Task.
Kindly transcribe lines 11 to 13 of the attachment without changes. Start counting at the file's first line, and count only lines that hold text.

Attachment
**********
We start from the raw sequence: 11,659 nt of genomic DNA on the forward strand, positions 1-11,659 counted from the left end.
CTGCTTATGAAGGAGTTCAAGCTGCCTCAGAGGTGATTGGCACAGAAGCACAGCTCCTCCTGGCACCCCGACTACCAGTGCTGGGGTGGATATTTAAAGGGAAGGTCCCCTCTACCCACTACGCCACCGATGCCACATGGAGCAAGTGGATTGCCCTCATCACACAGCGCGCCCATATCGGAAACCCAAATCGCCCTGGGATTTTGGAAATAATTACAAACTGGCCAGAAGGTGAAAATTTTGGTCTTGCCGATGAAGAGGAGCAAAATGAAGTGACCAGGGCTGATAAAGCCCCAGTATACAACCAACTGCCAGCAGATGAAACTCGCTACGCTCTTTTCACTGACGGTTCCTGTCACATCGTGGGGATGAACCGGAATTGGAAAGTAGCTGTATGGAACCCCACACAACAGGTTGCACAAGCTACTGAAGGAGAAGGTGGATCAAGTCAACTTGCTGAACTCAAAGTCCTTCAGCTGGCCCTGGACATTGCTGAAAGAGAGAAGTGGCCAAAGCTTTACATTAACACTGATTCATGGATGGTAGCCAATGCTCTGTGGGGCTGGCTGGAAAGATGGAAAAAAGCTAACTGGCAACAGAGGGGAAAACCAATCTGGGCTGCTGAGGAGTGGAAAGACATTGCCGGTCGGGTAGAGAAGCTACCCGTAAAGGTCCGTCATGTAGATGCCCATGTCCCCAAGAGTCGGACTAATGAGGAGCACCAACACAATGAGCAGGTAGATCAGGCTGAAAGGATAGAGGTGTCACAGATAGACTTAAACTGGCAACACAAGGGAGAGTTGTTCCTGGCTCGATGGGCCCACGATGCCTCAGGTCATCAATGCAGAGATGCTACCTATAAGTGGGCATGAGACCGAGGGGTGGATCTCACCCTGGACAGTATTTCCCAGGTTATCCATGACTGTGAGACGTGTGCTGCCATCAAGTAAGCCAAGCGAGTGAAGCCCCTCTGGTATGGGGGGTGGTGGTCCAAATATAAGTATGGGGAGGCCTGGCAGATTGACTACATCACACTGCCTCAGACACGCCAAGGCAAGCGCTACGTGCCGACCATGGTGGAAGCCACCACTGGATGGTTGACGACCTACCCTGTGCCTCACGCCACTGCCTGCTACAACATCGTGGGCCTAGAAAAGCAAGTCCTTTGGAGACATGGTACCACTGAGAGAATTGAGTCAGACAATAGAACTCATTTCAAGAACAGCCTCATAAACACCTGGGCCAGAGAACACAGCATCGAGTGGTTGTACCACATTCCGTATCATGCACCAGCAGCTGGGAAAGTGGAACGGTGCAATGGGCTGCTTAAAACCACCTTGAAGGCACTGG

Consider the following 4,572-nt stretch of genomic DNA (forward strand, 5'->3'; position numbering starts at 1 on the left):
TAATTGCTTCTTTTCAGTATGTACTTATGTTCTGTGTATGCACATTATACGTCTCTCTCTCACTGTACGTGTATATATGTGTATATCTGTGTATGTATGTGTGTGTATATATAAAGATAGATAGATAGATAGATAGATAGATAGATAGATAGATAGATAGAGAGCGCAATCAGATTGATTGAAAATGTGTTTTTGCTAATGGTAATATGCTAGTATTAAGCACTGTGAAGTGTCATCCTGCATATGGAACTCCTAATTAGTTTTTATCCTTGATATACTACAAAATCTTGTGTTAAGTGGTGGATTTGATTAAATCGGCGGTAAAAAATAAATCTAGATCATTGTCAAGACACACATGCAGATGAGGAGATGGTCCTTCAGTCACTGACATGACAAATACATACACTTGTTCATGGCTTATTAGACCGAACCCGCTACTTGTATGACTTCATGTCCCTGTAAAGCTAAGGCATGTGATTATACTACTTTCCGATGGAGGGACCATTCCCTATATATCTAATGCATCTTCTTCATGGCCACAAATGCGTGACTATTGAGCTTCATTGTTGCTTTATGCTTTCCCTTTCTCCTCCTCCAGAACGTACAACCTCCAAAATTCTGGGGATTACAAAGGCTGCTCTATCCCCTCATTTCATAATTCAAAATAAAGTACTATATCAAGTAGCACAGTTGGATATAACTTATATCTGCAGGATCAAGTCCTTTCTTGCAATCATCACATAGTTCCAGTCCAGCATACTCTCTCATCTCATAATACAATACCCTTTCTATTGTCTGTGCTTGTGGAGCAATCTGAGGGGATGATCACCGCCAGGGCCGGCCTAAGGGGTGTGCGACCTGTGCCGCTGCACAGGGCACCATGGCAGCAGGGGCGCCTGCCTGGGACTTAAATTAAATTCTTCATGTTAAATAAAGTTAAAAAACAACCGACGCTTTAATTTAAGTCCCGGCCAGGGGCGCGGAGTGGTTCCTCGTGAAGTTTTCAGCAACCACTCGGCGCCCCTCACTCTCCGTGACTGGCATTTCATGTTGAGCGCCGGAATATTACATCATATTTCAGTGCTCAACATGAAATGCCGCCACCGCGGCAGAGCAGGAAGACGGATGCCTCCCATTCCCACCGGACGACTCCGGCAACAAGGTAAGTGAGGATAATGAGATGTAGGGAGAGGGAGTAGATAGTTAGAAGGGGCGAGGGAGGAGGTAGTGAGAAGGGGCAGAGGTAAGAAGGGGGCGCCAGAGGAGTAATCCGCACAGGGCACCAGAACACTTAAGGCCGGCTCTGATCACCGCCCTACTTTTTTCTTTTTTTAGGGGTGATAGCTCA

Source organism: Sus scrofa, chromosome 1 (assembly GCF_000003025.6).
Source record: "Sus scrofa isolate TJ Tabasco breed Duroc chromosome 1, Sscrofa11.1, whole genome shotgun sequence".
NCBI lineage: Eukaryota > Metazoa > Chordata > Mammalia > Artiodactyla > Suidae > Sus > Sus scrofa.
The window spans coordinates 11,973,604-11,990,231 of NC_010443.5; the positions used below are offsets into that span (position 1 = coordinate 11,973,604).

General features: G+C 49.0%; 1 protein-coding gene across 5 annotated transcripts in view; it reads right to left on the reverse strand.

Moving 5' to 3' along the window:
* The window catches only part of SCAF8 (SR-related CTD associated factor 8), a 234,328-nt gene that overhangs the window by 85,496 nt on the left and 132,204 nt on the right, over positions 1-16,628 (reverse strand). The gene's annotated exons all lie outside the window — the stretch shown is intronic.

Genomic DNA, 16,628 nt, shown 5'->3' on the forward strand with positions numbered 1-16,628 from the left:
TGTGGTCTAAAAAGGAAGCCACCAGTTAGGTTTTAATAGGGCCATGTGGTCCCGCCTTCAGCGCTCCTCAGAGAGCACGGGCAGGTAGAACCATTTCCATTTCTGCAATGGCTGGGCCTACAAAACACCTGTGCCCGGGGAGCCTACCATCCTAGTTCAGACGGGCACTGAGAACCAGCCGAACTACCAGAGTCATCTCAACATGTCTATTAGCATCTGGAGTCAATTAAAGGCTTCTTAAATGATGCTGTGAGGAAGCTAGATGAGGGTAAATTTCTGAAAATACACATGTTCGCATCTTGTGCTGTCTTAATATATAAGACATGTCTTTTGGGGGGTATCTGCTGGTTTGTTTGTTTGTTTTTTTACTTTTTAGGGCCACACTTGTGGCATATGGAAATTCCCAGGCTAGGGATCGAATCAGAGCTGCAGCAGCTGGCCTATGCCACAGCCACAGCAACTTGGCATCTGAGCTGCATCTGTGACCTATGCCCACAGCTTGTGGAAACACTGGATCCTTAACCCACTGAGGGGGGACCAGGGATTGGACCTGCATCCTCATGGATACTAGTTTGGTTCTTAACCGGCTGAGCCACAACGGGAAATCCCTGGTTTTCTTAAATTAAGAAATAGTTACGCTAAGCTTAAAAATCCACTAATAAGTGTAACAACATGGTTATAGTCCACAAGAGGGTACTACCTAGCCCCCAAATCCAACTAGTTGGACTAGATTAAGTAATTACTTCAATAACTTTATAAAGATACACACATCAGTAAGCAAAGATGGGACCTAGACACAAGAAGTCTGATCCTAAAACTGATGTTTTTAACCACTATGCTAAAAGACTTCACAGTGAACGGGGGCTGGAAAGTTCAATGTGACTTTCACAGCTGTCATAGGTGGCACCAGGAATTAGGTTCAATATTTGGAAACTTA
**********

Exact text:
* The window catches only part of SCAF8 (SR-related CTD associated factor 8), a 234,328-nt gene that overhangs the window by 85,496 nt on the left and 132,204 nt on the right, over positions 1-16,628 (reverse strand). The gene's annotated exons all lie outside the window — the stretch shown is intronic.

Genomic DNA, 16,628 nt, shown 5'->3' on the forward strand with positions numbered 1-16,628 from the left:
TGTGGTCTAAAAAGGAAGCCACCAGTTAGGTTTTAATAGGGCCATGTGGTCCCGCCTTCAGCGCTCCTCAGAGAGCACGGGCAGGTAGAACCATTTCCATTTCTGCAATGGCTGGGCCTACAAAACACCTGTGCCCGGGGAGCCTACCATCCTAGTTCAGACGGGCACTGAGAACCAGCCGAACTACCAGAGTCATCTCAACATGTCTATTAGCATCTGGAGTCAATTAAAGGCTTCTTAAATGATGCTGTGAGGAAGCTAGATGAGGGTAAATTTCTGAAAATACACATGTTCGCATCTTGTGCTGTCTTAATATATAAGACATGTCTTTTGGGGGGTATCTGCTGGTTTGTTTGTTTGTTTTTTTACTTTTTAGGGCCACACTTGTGGCATATGGAAATTCCCAGGCTAGGGATCGAATCAGAGCTGCAGCAGCTGGCCTATGCCACAGCCACAGCAACTTGGCATCTGAGCTGCATCTGTGACCTATGCCCACAGCTTGTGGAAACACTGGATCCTTAACCCACTGAGGGGGGACCAGGGATTGGACCTGCATCCTCATGGATACTAGTTTGGTTCTTAACCGGCTGAGCCACAACGGGAAATCCCTGGTTTTCTTAAATTAAGAAATAGTTACGCTAAGCTTAAAAATCCACTAATAAGTGTAACAACATGGTTATAGTCCACAAGAGGGTACTACCTAGCCCCCAAATCCAACTAGTTGGACTAGATTAAGTAATTACTTCAATAACTTTATAAAGATACACACATCAGTAAGCAAAGATGGGACCTAGACACAAGAAGTCTGATCCTAAAACTGATGTTTTTAACCACTATGCTAAAAGACTTCACAGTGAACGGGGGCTGGAAAGTTCAATGTGACTTTCACAGCTGTCATAGGTGGCACCAGGAATTAGGTTCAATATTTGGAAACTTA